Mexico urged to seek ambitious Nafta upgrade

Mexico urged to seek ambitious Nafta upgrade

Negotiators told to think big in talks with US over rebooted trade agreement

July 3 2017

Mexico’s government is being urged to push for an ambitious upgrade of the North American Free Trade Agreement ahead of a meeting between Presidents Donald Trump and Enrique Peña Nieto at this week’s G20 summit in Hamburg.

Any Nafta 2.0 should position Mexico as the export platform for a North American bloc in which not only manufacturing but also energy, transport and infrastructure are integrated to boost competitiveness with Asia and Europe, said Luis de la Calle, one of the negotiators of the landmark 1994 accord between the US, Mexico and Canada.

“What objectives should we have? A more competitive North America,” he said. “We can’t confine ourselves to a marginal renegotiation.”

Talks on modernising the accord, which could start as early as mid-August, are the catalyst to “think big”, concurred Luis Rubio, president of the Mexican Council on International Affairs (Comexi). “We must not limit ourselves to what already exists. We have to take advantage of the current situation to do something different,” he said.

Mr Trump, who points to the $64bn US trade deficit with Mexico as proof that Nafta is the worst trade deal ever, came within a whisker of pulling out on his first 100 days in office, but was persuaded to give negotiations on upgrading the $1.1tn trilateral trade relationship a shot.

But time constraints, because of Mexican presidential and US legislative elections next year, have fuelled expectations that negotiations will be confined to just a few changes. They include amendments to the so-called rules of origin — that is, how much of a manufactured article must come from the region to qualify for duty-free access — as well as the inclusion of ecommerce which did not exist in 1994, and beefed up intellectual property rights.

“All the attention in the last weeks has been on what the US wants,” said Mr de la Calle at the presentation of a Comexi study written by respected academics and former officials, on Nafta and future bilateral relations. “Now it’s time to think what should Mexico and Canada want?” 

Mexico has made its red lines clear — no tariffs, for instance — but has so far played its negotiating cards close to its chest, saying only it would rather no deal and a fallback to World Trade Organisation rules than a bad one.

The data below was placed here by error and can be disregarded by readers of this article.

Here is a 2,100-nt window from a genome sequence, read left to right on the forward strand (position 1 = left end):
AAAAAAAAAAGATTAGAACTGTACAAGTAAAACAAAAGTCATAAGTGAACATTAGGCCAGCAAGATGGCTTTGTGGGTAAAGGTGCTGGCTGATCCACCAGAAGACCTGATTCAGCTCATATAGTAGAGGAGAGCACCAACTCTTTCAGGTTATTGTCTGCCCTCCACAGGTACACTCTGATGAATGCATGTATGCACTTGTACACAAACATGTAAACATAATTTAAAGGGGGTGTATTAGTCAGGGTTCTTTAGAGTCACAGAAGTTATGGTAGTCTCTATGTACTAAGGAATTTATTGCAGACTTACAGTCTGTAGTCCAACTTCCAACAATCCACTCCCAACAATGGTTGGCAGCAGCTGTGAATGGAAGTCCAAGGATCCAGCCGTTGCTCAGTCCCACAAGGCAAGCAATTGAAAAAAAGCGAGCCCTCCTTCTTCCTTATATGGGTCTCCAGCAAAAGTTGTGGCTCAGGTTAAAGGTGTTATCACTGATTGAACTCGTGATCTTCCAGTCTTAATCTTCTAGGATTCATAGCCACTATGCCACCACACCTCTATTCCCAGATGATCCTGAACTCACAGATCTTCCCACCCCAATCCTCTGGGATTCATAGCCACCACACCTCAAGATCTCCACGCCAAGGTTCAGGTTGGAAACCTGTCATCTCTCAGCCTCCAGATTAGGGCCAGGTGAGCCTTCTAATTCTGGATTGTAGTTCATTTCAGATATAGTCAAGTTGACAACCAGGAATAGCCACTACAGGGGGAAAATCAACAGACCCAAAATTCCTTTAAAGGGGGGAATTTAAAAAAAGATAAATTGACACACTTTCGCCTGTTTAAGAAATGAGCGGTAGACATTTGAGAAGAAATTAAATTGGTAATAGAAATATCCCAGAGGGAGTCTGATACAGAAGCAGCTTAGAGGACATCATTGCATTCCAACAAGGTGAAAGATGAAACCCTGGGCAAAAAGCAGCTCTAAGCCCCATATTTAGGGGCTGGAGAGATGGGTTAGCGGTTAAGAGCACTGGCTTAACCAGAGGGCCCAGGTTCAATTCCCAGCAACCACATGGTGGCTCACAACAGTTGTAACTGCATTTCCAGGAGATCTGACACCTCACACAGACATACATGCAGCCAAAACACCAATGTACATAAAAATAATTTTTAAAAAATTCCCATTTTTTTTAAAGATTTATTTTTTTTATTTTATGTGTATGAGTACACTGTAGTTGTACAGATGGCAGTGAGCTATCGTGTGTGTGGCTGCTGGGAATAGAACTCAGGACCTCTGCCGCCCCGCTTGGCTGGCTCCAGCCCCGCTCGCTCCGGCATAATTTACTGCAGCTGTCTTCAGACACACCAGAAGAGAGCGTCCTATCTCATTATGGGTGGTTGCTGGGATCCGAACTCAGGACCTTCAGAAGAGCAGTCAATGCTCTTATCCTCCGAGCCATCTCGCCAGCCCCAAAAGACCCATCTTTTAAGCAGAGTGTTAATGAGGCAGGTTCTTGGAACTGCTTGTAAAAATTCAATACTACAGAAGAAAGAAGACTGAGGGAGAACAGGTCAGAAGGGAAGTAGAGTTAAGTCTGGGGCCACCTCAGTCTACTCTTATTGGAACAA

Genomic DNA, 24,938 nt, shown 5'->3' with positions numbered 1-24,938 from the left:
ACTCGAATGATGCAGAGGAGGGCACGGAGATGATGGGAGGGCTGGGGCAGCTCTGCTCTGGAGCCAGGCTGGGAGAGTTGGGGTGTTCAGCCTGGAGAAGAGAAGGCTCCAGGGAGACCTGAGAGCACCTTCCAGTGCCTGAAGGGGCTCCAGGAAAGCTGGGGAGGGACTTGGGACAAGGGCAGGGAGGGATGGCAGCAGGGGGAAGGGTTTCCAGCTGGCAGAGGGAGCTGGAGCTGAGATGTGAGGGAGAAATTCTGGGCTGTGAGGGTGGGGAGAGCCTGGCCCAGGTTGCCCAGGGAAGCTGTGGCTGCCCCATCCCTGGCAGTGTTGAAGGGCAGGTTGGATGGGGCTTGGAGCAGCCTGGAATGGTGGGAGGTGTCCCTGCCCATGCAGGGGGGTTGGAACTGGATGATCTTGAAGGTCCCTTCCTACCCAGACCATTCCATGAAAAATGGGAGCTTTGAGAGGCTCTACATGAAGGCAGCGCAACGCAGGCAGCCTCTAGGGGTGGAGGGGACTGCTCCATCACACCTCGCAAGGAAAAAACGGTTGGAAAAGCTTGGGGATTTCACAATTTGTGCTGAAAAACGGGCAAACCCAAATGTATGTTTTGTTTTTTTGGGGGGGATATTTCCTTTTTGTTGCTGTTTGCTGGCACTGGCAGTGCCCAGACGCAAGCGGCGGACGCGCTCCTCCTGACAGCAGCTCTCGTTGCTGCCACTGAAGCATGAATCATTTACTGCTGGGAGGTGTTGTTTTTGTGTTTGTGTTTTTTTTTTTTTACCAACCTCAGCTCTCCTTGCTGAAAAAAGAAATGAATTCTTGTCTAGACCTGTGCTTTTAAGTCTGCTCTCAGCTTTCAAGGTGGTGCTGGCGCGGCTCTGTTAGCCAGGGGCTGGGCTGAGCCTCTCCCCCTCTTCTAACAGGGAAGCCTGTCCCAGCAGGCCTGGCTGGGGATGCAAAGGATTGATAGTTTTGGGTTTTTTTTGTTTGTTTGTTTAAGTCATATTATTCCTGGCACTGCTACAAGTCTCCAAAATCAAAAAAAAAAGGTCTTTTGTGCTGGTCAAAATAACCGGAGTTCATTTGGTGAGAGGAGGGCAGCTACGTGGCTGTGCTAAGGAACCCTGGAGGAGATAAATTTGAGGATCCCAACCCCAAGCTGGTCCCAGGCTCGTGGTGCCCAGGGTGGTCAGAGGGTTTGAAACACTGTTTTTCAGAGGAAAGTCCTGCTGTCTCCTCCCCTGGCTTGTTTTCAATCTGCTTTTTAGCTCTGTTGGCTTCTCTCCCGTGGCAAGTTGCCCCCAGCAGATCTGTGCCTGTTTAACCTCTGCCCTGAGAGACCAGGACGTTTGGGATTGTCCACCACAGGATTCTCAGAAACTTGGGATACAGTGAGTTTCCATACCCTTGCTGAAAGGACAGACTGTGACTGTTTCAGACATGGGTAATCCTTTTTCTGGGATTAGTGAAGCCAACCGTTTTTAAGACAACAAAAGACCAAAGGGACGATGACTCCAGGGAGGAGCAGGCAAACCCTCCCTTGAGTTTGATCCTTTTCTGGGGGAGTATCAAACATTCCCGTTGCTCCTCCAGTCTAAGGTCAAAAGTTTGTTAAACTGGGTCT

“Mexico is entirely in defensive mode . . . they are looking for a fast deal that reconfirms the status quo,” said Eric Miller, a Washington-based trade adviser and former Canadian diplomat who heads the Rideau Potomac Strategy Group.

The US is required by law to spell out details of its objectives a month before the start of talks — potentially as early as mid-July. “Mexico and Canada are being very smart . . . you don’t want to negotiate . . . until you know where the US is coming from and the full scope,” he said.

Mr Peña Nieto scrapped a planned summit in Washington in January after a Trump twitter outburst. The dynamic between the leaders at their next Hamburg meeting will be highly scrutinised so soon before the two sides’ Nafta Sherpas get down to work.

Mexican officials are resigned to the fact that the US president will trumpet any Nafta upgrade as a triumph for his America First agenda, at Mexico’s expense. But Mexico is the second-biggest market for US goods and will be the biggest within five years, said Mr de la Calle. “It’s very difficult to hurt Mexico without hurting the US,” added another senior government figure. 

Mexico and Canada have both been lobbying hard in the US, but Mexico has more work to do yet, said Agustín Barrios Gómez, who co-ordinated the Comexi study.

“Mexico is much more important to the US now. We were pygmies and now we’re giants, and we’re not taking advantage of this strength,” he said.

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